The big news this week is Wikileaks. I was
even inspired to write a comment on the online magazine I edit, MercatorNet.
It’s a very convoluted issue, but I end up taking a very dim view of leaking US
State Department cables.
It turns out that there is a bioethics
angle to Wikileaks. American diplomats were asked to do some bio-snooping for
the State Department – collecting iris scans, fingerprints, DNA profiles from cigarette
buts and coffee cups and so on (see below). I wonder if their subjects were asked to fill
out consent forms. There’s no way you will catch me schmoozing with American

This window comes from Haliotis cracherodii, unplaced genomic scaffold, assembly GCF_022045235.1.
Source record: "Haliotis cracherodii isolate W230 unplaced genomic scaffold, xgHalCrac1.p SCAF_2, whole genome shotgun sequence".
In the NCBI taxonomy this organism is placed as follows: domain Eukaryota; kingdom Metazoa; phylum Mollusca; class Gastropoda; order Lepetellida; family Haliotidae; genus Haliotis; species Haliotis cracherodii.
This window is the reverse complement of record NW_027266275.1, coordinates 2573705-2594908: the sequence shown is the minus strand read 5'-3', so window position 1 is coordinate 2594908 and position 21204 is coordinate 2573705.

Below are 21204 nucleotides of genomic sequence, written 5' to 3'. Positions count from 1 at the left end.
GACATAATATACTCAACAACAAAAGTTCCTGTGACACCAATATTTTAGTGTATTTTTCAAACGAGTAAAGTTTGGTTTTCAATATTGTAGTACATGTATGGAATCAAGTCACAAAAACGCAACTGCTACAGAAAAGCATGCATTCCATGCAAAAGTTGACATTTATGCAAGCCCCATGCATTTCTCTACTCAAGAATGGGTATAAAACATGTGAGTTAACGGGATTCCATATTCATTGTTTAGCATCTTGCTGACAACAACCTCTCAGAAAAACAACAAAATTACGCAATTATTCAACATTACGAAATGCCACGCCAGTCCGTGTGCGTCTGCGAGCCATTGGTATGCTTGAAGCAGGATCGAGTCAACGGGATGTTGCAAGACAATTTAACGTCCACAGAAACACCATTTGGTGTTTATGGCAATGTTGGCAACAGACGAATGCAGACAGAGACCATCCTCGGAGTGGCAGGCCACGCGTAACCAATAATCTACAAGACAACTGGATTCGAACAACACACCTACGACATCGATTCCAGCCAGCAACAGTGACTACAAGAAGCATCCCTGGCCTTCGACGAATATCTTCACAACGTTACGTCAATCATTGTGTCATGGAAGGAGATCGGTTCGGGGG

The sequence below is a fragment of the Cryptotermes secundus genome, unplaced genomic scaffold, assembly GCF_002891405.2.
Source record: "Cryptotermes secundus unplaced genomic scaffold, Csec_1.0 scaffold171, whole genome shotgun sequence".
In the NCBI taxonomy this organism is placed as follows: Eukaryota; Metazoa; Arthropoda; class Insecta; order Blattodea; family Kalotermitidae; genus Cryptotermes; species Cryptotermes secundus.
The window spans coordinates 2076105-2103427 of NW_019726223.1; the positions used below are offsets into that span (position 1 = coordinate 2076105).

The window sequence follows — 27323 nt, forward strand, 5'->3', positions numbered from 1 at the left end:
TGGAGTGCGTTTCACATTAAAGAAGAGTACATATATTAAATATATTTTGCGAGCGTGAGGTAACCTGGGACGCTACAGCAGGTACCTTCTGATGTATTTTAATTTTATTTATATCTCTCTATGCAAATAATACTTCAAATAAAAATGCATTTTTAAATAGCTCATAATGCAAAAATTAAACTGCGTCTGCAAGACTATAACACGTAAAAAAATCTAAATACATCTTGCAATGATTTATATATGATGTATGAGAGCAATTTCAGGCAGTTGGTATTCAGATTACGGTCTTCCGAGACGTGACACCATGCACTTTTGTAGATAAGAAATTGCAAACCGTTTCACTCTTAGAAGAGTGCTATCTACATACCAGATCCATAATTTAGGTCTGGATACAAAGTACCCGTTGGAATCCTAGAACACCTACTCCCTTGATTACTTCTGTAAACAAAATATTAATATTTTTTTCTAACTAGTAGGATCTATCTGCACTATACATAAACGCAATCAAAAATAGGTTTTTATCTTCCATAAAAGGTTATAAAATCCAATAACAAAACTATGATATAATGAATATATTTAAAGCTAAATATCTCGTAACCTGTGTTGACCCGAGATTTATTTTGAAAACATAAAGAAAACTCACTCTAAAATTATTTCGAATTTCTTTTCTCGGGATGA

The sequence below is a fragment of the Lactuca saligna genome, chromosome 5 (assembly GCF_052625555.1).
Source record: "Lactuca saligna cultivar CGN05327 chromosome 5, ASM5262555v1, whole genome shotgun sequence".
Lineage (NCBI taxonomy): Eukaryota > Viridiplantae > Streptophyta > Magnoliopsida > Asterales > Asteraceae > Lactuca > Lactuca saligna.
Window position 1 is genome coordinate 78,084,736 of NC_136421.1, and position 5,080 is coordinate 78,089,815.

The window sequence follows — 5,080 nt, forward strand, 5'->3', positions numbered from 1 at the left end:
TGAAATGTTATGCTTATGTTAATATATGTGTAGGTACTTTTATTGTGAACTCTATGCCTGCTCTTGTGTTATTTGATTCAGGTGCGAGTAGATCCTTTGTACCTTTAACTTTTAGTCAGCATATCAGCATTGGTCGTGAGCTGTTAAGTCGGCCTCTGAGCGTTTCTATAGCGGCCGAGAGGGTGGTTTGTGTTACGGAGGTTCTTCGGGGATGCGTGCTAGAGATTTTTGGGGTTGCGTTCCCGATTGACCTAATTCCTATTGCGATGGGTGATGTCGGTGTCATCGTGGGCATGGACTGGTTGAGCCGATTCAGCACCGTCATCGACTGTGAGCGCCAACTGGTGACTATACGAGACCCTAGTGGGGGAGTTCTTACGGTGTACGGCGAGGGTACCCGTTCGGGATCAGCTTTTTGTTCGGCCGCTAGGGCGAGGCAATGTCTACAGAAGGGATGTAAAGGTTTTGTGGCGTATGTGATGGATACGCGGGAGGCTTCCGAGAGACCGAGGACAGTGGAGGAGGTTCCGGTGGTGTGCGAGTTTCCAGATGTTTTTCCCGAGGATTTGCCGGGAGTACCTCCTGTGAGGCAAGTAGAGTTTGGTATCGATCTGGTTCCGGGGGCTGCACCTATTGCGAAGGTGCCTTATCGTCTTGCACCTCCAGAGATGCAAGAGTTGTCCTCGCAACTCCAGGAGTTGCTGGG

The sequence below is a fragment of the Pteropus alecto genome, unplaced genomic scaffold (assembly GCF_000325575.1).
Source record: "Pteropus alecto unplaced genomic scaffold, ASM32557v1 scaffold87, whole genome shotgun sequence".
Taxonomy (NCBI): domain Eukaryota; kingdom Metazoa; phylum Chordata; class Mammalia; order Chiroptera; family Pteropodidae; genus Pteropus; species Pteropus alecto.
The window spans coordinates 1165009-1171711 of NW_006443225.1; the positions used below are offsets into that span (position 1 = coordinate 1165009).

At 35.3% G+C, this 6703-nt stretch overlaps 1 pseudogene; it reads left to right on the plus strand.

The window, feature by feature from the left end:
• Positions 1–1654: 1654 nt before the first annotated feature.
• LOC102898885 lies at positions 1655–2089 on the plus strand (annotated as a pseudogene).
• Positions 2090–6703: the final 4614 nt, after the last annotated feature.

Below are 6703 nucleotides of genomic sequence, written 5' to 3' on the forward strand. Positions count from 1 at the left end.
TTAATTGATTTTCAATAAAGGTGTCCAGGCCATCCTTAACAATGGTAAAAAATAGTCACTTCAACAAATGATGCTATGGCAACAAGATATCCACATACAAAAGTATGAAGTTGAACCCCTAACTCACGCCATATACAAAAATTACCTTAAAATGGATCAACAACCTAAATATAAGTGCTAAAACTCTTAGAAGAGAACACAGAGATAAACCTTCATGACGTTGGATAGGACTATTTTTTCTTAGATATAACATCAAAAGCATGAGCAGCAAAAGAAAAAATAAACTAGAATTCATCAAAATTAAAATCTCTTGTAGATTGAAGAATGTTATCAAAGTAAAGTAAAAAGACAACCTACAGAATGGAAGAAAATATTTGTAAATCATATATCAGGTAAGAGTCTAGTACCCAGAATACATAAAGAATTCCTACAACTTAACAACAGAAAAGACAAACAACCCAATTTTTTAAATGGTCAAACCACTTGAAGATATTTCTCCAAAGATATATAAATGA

diplomats any more…
Privacy is a dimension of bioethics which will
grow in importance in the 21st century. As governments, companies and other
institutions amass more and more personal information about us, all archived in
databases, the likelihood that this information will be abused grows. I find it
quite unsettling to contemplate the possibility that X-Ray scans of me passing
through airport screening could be posted on the internet. It’s a very remote
possibility, to be sure, but the Wikileaks saga shows that it is possible.
- How long can you put off seeing the doctor because of lockdowns? - December 3, 2021
- House of Lords debates assisted suicide—again - October 28, 2021
- Spanish government tries to restrict conscientious objection - October 28, 2021
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